Production

Lights, camera, action! People often consider production the predominant and glamorous step of video making. There’s a good reason for that, too. You can plan all you want, but without production, it’s just an idea. And while you may have heard the expression “Fix it in post” (referring to post-production, which is discussed later in this blog), you can only do so much in the editing room; there are some things that just can’t be fixed if the production wasn’t done correctly. So, always do things right during production to the best of your abilities. These video tips for beginners will help smooth out the most common wrinkles.

The production steps are straightforward: 

  • Set up your location
  • Coordinate with talent and crew 
  • Record video and audio 
  • Get all the necessary shots

Video Production Tips for Beginners

  1. Use a tripod. Or, depending on the level of equipment you have access to, a stabilizer of some sort. There are some ways to stabilize shots in post, but they can only do so much. And if you’re trying to do any kind of effect or transition, a stable shot is vital.
  2. Focus on audio. Whether you’re shooting on a phone camera or a RED Komodo 6K, audio quality comes first. People won’t watch a video with bad audio. A simple external mic on your camera will go a long way, or a boom pole or a lavalier mic. Recording these simultaneously with your video and syncing them in post-production will increase your production value immensely.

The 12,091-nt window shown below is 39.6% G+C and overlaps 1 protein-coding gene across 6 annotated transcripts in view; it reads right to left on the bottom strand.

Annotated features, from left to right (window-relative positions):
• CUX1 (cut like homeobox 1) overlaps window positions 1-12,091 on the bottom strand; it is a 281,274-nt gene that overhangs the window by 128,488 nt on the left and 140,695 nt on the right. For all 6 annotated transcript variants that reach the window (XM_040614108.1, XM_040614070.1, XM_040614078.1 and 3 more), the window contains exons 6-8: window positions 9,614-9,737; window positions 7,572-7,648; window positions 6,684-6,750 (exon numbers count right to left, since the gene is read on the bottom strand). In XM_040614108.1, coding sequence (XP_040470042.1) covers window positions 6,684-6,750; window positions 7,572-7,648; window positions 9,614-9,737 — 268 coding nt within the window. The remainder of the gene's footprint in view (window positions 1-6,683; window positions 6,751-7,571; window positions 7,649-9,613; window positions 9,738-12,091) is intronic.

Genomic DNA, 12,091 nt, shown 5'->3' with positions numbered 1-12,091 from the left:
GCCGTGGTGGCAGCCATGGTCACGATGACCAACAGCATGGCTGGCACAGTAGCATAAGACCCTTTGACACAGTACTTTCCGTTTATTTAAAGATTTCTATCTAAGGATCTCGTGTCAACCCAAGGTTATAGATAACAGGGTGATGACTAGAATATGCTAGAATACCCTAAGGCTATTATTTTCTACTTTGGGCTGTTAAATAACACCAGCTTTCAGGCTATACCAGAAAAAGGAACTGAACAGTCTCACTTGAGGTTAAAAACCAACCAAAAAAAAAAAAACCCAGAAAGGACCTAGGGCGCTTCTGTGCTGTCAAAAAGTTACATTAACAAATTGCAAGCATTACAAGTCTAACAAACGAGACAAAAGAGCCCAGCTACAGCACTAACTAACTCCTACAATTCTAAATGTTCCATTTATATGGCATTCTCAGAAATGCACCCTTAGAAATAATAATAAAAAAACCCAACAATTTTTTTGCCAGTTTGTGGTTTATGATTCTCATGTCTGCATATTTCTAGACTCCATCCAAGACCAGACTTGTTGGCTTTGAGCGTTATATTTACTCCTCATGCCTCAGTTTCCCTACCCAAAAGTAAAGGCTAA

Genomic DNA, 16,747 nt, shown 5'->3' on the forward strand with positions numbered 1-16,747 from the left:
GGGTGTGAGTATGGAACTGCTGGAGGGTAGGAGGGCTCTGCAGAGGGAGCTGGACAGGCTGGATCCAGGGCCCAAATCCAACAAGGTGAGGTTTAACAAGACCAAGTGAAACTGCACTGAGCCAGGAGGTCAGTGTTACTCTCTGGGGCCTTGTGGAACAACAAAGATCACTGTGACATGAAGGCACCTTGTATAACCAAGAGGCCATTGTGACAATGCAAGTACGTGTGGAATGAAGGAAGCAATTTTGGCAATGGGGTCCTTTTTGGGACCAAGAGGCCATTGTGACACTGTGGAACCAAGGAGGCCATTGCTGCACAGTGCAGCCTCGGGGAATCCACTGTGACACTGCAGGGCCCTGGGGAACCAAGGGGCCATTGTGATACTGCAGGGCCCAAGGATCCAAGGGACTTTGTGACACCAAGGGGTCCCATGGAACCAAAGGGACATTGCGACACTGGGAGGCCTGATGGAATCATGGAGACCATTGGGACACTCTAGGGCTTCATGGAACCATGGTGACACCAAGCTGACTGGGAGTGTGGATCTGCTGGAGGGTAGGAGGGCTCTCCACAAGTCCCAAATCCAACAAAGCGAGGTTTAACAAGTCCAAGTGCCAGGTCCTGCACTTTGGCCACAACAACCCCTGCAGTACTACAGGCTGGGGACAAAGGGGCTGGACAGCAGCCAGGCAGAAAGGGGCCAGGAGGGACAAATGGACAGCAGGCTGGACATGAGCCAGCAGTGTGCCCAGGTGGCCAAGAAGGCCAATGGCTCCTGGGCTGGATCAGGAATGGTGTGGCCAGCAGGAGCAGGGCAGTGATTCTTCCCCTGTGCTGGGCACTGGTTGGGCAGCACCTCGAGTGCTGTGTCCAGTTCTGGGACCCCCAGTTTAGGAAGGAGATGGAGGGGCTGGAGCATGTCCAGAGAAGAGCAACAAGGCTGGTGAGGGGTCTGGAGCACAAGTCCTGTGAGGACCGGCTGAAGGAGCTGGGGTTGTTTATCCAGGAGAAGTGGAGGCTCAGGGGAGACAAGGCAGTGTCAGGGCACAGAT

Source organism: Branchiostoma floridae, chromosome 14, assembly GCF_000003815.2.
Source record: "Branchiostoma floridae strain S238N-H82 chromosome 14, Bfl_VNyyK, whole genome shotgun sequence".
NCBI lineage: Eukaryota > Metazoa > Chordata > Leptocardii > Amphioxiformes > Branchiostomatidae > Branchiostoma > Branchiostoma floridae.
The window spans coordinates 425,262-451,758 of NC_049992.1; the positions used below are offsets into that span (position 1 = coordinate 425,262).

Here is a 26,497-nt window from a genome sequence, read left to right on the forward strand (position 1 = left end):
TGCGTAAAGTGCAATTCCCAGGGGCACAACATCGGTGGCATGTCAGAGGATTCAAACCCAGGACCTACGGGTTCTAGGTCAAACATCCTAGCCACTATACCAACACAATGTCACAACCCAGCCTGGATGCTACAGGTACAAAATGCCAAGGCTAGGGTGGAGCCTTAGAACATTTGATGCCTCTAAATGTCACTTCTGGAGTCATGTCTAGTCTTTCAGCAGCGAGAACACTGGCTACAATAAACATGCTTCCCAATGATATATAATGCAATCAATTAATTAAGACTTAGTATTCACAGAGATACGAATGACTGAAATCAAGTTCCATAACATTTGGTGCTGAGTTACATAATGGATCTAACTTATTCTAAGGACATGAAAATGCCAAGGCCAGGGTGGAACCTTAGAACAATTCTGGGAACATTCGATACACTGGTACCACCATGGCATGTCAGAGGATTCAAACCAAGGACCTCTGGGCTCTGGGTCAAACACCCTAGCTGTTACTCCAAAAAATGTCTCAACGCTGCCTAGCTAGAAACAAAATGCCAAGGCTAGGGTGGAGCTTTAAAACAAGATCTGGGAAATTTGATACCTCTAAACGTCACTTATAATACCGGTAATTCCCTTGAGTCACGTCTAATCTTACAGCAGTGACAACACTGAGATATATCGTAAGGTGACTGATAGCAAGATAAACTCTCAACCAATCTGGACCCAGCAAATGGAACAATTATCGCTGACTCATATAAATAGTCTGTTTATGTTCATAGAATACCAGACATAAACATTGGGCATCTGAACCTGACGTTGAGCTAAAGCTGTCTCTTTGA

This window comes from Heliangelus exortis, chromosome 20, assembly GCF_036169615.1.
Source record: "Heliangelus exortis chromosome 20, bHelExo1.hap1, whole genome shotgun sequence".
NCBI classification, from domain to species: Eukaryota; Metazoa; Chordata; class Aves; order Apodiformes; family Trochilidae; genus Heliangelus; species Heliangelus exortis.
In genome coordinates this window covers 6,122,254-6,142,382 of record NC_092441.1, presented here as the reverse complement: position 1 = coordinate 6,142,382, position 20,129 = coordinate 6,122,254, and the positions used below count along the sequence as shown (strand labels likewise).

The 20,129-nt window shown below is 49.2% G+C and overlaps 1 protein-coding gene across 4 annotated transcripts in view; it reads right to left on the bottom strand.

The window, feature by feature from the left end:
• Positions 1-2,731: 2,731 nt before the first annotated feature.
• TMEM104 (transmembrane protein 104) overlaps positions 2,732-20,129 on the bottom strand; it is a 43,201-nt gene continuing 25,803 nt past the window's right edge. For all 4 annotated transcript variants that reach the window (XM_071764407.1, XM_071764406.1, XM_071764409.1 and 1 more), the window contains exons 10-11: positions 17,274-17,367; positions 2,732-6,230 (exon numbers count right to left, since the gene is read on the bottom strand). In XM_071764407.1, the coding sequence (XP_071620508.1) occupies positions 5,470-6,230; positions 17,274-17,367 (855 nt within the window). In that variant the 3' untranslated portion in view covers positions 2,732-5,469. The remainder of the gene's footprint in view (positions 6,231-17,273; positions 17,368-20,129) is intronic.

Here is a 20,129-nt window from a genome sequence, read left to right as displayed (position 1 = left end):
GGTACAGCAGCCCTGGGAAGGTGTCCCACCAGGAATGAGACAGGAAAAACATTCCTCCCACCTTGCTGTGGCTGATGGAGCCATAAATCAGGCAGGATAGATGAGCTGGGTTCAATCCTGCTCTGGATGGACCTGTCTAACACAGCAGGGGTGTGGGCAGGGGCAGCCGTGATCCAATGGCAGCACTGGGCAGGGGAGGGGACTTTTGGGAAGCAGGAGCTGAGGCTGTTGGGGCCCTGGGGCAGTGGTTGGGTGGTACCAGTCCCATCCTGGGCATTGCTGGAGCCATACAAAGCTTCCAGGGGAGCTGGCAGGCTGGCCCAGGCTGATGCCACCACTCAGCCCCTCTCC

3. Don’t be afraid to get another take. This one may sound simple, but it is crucial. More takes mean more options in the editing room, options which are worth their weight in gold.

Post-Production

Post-production is the editing stage of video making; this is where movie magic is born, and your project truly comes to life. While you may not be able to fix everything in post, you’ll be surprised what a difference a good edit can make. Post-production steps include: 

  • Gathering and organizing your footage
  • Cutting the clips into usable pieces
  • Working out the timing of each cut
  • Adding music, transitions, text graphics, and anything else you need to finish your video

Post-Production Video Tips for Beginners

  1. Stay organized. Depending on the scope of your project, how long your video is, how many shots you planned, and how many takes you got, you could end up with a lot of files. The key to any project is to start by labeling and sorting these files into folders so that nothing gets lost or overlooked.
  2. Learn your software’s keyboard shortcuts. There are many video editing software available for various budgets. It doesn’t matter which one you choose, but your process will feel much smoother when you can use these shortcuts rather than the on-screen buttons every time.
  3. Keep it snappy. With attention spans of people under 40 at 8-12 seconds, it’s no wonder short form video has taken over. While people can focus on longer content of interest to them, not every video will have that benefit. Keeping videos short and to the point, especially if the cuts are well-placed with the music and content, will keep viewers engaged.

Contact Online Optimism to Learn More

Video production and video marketing are both fun, creative processes and pivotal to building your online presence. But getting started on your own can be overwhelming. Online Optimism is a digital marketing agency based in New Orleans that understands how to produce video as well as promote and sell it.

Want some help getting started with your video marketing? Reach out to Online Optimism today!